On Monday afternoon at the 2022 International Association for Food Protection (IAFP) Annual Meeting, Frank Yiannas, MPH, Deputy Commissioner for Food Policy and Response at the U.S. Food and Drug Administration (FDA) and Sandra Eskin, Deputy Under Secretary for Food Safety at the U.S. Department of Agriculture’s Food Safety and Inspection Service (USDA’s FSIS), took the stage to provide U.S. regulatory updates on food safety.


Ms. Eskin focused on FSIS’ efforts to reduce foodborne illness outbreaks linked to poultry contaminated with Salmonella. She highlighted FSIS’ recent announcement that it will declare Salmonella to be an adulterant in breaded and stuffed raw chicken products. FSIS will propose a Salmonella limit of 1 colony forming unit (CFU) per gram. Ms. Eskin also stated that naming Salmonella an adulterant will allow FSIS to take regulatory action against specified products that are contaminated beyond the threshold for the pathogen. In response to attendee questions, Ms. Eskin clarified that the Salmonella limit proposed by FSIS is scientifically based, and that constituents can expect the official notice for the action to be published in the Federal Register in October 2022.

Alongside FSIS’ official notice for breaded and stuffed raw chicken products, the agency also aims to publish a draft for a new, proposed Salmonella strategy in October 2022, which will be followed by a public meeting in November to evaluate the appropriateness of the strategy’s specifics. The proposed Salmonella strategy is intended to mitigate Salmonella in poultry products by addressing the contamination of birds when they are received by a processing plant. Features of the plan include setting targets for Salmonella load on incoming birds and encouraging hazard analysis and critical control points (HACCP) plans for birds at receiving. Ms. Eskin also emphasized that FSIS is not requiring specific pre-harvest controls; rather, the agency will allow each operation the flexibility to apply the most appropriate controls.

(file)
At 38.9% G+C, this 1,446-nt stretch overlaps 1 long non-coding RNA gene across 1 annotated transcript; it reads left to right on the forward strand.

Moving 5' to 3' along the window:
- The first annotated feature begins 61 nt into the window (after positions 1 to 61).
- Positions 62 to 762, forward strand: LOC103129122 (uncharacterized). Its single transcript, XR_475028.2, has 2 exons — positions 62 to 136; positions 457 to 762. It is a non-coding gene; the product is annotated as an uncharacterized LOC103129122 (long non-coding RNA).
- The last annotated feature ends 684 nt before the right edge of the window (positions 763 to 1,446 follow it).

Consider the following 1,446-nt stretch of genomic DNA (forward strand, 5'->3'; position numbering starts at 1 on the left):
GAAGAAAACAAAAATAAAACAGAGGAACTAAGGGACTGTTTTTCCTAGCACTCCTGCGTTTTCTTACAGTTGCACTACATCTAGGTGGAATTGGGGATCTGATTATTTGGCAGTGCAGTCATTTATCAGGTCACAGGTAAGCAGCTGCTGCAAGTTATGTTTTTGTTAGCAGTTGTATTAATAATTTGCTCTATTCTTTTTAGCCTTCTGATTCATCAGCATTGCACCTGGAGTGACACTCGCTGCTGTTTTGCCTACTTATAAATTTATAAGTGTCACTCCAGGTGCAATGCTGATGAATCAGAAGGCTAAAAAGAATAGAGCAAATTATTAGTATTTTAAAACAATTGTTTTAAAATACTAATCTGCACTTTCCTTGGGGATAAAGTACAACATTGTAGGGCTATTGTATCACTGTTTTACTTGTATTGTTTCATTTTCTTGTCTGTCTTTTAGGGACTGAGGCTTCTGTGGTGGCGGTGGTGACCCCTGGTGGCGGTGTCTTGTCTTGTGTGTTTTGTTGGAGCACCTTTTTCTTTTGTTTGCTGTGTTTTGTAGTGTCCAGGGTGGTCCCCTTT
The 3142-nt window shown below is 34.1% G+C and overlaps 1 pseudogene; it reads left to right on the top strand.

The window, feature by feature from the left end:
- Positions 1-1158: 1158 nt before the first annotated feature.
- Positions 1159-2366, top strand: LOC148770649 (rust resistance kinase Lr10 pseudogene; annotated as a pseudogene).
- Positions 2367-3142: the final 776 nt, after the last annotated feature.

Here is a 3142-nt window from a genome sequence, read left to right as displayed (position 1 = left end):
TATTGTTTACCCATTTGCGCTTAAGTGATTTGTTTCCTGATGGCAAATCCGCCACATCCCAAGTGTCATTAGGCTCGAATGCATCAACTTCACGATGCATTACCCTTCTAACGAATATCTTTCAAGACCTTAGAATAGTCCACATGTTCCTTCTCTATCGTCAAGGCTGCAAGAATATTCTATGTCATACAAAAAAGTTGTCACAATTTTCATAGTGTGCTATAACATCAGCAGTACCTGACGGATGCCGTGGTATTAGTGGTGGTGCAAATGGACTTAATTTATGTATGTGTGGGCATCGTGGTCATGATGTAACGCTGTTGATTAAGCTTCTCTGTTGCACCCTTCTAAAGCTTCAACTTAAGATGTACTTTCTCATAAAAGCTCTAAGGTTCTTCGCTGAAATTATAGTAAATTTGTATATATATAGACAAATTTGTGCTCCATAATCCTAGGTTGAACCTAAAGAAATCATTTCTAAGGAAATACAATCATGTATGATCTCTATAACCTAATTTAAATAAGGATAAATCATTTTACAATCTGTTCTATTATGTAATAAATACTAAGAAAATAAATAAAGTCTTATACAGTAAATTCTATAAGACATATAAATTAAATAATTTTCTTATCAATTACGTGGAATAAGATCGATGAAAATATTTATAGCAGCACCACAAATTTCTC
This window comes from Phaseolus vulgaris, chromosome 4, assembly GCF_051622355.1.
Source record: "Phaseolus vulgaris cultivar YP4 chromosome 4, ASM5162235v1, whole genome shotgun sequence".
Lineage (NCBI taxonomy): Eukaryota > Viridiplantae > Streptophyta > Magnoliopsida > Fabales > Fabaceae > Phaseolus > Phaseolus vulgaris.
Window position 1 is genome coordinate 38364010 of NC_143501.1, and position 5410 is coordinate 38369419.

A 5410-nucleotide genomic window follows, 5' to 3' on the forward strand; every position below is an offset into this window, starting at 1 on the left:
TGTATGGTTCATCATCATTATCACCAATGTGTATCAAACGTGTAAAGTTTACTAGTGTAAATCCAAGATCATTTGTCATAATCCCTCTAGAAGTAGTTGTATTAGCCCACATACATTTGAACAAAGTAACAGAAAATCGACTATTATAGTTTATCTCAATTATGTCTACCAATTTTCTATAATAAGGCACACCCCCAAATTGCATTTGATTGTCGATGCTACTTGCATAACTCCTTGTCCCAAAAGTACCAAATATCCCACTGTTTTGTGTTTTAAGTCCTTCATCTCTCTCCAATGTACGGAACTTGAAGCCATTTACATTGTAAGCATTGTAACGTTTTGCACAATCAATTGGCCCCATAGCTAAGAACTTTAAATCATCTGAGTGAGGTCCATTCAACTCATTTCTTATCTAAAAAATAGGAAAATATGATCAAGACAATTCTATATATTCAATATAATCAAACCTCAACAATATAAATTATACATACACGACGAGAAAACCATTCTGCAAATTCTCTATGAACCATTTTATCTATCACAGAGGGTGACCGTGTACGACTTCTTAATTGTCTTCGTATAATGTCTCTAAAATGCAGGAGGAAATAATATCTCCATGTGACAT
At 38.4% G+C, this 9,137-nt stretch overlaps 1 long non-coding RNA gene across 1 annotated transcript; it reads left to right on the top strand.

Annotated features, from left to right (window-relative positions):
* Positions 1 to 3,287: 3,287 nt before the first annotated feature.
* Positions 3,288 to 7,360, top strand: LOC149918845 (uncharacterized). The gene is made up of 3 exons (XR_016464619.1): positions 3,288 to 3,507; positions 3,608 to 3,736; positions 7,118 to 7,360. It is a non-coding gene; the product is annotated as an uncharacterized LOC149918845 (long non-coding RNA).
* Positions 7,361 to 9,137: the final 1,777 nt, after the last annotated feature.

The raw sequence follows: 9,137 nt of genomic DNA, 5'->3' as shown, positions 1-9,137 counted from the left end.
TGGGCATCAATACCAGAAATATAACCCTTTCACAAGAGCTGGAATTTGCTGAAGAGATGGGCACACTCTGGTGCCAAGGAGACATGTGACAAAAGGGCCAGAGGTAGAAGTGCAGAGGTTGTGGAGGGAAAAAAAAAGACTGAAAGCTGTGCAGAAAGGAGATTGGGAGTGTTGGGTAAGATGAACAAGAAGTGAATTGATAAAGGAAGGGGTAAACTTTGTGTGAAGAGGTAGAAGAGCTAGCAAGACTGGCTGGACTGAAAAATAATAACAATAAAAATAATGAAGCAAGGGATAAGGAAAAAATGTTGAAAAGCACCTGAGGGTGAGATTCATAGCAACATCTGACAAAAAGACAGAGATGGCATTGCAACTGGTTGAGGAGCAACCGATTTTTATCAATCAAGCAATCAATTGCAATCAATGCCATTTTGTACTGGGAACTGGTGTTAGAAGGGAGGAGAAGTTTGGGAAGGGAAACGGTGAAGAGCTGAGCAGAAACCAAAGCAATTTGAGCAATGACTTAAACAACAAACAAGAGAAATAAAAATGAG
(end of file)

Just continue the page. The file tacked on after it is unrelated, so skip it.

Additionally, in response to an attendee inquiry, Ms. Eskin defined USDA FSIS’ authority to enforce product standards. She explained that naming a pathogen as an adulterant allows the agency to take regulatory actions when specified products are non-compliant. “[Products are] adulterated if they have more than a certain amount of bacteria,” she said. “[USDA] can deploy all of its enforcement tools—up to pulling inspectors from a plant—if it violates the standard… [enforcement] is grounded in the determination of adulteration under the law.” Ms. Eskin further elaborated on USDA-FSIS’ enforcement abilities in response to an additional attendee comment on the topic, expressing that the agency is challenged due to it not having authority over animal farms. Finally, Ms. Eskin stated that the standards set by FSIS will be based on individual operations using an approach called “statistical process control.”